# Project Euler Solution 73: Counting fractions in a range

Project Euler Problem 73: Counting fractions in a range continues with fractions.

Consider the fraction, n/d, where n and d are positive integers. If n<d and HCF(n,d)=1, it is called a reduced proper fraction.

If we list the set of reduced proper fractions for d ≤ 8 in ascending order of size, we get:

1/8, 1/7, 1/6, 1/5, 1/4, 2/7, 1/3, 3/8, 2/5, 3/7, 1/2, 4/7, 3/5, 5/8, 2/3, 5/7, 3/4, 4/5, 5/6, 6/7, 7/8

It can be seen that there are 3 fractions between 1/3 and 1/2.

How many fractions lie between 1/3 and 1/2 in the sorted set of reduced proper fractions for d ≤ 12,000?

This problem can be solved with brute force like this, using the fraction reduction from Solution 71: Ordered fractions:

```def solution_all_fractions() -> None:
fractions = set()
for denominator in tqdm(range(1, 12_000 + 1)):
for numerator in range(1, denominator):
return len(fractions)
```

It takes around 15 seconds and requires 1.2 GB of memory. This is not a problem on a modern machine, though it would have been a problem in 2004 when this problem came out.

We can improve on this a bit by realizing that we only want to take a look at the fractions which are already reduced. If we only count those, then we don't need to keep track of them all. We directly use the greatest common denominator from Solution 33: Digit cancelling fractions.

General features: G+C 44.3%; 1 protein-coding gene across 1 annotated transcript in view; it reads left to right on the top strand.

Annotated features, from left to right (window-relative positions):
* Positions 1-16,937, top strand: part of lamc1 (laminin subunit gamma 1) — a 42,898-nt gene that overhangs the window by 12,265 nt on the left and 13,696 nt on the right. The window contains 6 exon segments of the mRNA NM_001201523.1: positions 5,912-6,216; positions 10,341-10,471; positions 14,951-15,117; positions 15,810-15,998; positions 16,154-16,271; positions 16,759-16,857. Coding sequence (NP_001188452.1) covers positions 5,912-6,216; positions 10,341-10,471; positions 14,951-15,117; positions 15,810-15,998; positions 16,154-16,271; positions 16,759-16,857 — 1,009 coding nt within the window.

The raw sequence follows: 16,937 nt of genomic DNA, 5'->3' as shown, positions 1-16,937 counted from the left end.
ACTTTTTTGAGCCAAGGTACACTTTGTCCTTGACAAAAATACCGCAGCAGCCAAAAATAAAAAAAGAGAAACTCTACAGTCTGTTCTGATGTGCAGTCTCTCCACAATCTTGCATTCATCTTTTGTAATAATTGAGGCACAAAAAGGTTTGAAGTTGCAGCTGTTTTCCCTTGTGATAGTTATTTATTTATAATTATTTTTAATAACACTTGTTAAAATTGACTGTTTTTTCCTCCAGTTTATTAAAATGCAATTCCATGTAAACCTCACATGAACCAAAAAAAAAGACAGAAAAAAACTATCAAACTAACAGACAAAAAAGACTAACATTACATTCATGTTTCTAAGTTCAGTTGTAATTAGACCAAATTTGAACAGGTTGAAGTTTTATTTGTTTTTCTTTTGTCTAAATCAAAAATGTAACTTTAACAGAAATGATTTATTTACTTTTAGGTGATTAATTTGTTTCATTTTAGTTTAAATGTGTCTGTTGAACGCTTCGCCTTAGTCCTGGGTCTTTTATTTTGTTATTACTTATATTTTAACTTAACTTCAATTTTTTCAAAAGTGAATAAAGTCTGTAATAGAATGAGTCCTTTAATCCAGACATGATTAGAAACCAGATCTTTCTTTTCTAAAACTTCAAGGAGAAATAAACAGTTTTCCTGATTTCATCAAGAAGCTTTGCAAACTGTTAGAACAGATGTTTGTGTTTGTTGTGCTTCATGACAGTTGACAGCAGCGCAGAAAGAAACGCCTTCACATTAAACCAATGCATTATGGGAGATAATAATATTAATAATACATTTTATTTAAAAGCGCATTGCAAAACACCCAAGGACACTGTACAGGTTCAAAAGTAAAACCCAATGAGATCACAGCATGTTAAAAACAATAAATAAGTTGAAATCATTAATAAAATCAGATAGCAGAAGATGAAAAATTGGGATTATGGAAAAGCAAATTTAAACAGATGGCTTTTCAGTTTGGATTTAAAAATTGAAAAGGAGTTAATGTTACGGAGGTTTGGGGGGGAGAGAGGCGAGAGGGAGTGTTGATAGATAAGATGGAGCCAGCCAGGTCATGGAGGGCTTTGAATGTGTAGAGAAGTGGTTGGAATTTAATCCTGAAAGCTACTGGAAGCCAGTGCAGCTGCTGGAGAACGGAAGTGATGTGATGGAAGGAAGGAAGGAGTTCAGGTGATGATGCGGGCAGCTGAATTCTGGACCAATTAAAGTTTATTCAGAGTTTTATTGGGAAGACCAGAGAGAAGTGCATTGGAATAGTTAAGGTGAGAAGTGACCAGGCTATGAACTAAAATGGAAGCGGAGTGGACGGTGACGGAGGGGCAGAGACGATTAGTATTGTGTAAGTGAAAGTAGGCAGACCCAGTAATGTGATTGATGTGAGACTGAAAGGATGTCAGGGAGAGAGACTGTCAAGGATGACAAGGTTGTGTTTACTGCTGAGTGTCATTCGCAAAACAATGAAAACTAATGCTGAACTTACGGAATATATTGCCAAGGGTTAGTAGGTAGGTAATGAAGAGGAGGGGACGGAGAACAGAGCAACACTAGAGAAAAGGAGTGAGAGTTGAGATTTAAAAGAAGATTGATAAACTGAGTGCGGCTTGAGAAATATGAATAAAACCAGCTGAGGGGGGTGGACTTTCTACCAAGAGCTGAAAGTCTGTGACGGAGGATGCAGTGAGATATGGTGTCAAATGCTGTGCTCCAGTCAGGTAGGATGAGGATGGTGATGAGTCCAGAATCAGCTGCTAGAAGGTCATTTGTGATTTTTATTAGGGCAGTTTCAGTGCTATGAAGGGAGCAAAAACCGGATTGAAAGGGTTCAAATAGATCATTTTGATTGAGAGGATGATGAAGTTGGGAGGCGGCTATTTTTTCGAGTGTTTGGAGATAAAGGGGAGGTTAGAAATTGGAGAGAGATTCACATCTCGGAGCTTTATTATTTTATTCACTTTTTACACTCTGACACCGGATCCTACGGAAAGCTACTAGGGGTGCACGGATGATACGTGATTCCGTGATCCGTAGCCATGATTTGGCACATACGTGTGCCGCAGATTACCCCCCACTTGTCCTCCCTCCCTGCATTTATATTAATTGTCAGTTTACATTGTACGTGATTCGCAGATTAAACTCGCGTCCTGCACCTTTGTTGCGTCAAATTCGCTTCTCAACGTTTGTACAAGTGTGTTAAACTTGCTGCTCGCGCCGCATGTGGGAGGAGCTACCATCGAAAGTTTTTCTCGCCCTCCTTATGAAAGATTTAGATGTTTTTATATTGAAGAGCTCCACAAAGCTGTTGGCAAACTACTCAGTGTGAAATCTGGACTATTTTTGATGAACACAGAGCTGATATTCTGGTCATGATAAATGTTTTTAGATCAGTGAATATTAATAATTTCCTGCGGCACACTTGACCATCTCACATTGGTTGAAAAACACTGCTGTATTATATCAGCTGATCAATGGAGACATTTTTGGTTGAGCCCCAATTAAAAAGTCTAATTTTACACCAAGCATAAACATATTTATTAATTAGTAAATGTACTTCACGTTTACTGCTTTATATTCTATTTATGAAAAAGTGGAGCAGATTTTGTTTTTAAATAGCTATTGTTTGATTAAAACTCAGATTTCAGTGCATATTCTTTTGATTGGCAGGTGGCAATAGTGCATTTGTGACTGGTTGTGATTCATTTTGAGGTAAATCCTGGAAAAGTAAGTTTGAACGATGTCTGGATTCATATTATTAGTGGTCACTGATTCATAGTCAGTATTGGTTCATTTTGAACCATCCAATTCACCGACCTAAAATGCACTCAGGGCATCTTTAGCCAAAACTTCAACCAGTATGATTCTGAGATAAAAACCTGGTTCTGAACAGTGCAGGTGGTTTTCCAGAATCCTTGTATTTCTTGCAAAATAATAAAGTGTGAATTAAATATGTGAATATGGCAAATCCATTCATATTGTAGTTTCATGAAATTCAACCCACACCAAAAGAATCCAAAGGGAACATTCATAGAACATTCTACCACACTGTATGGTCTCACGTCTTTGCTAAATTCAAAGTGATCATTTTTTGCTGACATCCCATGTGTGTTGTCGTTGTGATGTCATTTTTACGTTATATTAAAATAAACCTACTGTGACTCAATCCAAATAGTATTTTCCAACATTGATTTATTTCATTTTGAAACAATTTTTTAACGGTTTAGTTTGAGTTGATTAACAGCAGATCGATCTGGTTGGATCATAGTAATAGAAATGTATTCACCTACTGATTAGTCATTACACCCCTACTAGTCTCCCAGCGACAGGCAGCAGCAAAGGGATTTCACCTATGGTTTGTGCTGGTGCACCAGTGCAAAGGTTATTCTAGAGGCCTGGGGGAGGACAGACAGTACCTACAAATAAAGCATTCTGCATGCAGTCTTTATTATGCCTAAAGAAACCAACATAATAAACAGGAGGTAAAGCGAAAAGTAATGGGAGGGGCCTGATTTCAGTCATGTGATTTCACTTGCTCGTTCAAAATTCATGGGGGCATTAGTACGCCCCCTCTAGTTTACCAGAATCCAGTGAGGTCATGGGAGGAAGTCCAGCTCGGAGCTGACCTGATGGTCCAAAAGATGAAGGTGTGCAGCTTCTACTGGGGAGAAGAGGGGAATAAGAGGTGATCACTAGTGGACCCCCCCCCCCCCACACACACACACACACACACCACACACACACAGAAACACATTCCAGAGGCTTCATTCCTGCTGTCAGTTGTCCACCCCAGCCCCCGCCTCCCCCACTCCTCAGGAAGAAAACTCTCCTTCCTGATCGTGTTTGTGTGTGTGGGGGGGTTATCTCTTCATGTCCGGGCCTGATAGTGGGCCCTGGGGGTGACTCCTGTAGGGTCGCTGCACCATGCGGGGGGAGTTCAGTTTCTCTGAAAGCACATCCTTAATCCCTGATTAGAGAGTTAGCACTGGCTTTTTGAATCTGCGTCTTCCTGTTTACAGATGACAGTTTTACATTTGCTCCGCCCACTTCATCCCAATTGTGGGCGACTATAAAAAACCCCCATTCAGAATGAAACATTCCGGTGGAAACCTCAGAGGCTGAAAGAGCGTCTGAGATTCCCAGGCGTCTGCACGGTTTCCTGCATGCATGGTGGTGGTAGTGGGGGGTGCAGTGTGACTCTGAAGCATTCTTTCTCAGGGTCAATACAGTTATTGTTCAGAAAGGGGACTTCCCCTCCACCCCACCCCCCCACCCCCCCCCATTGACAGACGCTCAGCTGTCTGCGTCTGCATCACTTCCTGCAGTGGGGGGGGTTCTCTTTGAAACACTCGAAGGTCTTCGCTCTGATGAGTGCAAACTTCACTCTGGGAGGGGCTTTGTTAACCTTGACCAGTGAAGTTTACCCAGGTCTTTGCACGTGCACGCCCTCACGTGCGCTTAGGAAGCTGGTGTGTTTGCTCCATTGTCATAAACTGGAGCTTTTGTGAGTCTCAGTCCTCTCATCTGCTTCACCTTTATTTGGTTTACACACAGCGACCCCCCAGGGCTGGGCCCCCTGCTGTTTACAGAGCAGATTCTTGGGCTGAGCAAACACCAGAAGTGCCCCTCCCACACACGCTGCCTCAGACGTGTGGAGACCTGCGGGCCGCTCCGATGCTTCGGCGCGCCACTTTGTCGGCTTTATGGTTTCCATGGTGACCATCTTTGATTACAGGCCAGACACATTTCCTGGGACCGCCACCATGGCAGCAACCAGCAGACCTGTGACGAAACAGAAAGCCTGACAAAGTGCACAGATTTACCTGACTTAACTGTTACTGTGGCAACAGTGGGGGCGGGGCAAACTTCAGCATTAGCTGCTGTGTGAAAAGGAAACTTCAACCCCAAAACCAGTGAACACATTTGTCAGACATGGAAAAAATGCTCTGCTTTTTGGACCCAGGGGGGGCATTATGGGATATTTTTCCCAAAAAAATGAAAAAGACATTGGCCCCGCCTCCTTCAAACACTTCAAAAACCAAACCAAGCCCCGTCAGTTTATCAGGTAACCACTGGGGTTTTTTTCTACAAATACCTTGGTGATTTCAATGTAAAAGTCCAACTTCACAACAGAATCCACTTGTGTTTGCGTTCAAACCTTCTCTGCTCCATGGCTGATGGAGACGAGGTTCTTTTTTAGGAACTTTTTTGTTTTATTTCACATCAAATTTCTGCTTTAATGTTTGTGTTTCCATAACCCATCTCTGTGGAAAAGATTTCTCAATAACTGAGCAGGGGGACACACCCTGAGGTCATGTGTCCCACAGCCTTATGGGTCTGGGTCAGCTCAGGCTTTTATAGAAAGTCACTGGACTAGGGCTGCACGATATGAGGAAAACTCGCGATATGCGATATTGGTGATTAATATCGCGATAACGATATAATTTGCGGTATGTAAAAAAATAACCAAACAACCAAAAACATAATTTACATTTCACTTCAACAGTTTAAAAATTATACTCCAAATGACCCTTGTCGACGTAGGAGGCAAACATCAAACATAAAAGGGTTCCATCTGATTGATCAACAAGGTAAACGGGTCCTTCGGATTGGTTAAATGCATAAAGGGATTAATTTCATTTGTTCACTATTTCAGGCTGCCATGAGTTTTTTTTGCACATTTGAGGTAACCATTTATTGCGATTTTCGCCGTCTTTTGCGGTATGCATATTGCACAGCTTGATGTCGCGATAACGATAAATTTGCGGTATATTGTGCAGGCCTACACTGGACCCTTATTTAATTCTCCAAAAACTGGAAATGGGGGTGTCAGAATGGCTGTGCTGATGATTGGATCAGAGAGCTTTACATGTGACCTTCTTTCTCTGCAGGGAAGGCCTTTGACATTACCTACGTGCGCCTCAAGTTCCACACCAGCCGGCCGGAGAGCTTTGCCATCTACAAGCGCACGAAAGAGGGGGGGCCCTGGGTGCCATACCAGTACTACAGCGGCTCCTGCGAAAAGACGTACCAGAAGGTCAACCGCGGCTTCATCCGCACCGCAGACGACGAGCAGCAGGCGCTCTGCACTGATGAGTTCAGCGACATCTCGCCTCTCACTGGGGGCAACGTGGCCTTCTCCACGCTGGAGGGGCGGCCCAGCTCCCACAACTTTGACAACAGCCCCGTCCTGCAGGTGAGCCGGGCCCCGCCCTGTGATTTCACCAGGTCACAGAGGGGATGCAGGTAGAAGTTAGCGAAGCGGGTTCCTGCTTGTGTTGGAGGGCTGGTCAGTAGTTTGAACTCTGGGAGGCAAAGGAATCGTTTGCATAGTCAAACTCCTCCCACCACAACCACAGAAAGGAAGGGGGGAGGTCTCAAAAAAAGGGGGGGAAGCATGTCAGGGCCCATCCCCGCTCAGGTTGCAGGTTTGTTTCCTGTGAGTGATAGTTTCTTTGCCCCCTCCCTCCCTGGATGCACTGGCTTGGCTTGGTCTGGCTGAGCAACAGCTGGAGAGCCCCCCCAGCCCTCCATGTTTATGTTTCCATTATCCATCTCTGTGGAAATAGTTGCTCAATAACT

```def solution_count_reduced() -> int:
result = 0
for denominator in tqdm(range(1, 12_000 + 1)):
for numerator in range(1, denominator):
if 1 / 3 < numerator / denominator < 1 / 2:
if greatest_common_denominator(numerator, denominator) == 1:
result += 1
return result
```

This runs in 7715.732 ms and gets by with just 15 MB of memory. Virtually all of that is for the Python interpreter. This solution is much better already.

We can try to use the Farey sequence from Solution 72: Counting fractions and just take the ones which are within the limits:

```def solution_farey() -> int:
result = 0
for numerator, denominator in farey_sequence(12_000):
if 1 / 3 < numerator / denominator < 1 / 2:
result += 1
return result
```

This takes a bit longer, namely 10 s. So that is not an improvement. The division isn't a problem, reformulating the condition as `denominator < numerator * 3 and 2 * numerator < denominator` is not any faster.

The supplemental material to the problem on the site shows very elaborate ways of making this faster. They seem to be a bit above my number theory skills, so I'll not try to copy their thoughts here but it leave it to you to find the supplemental materials.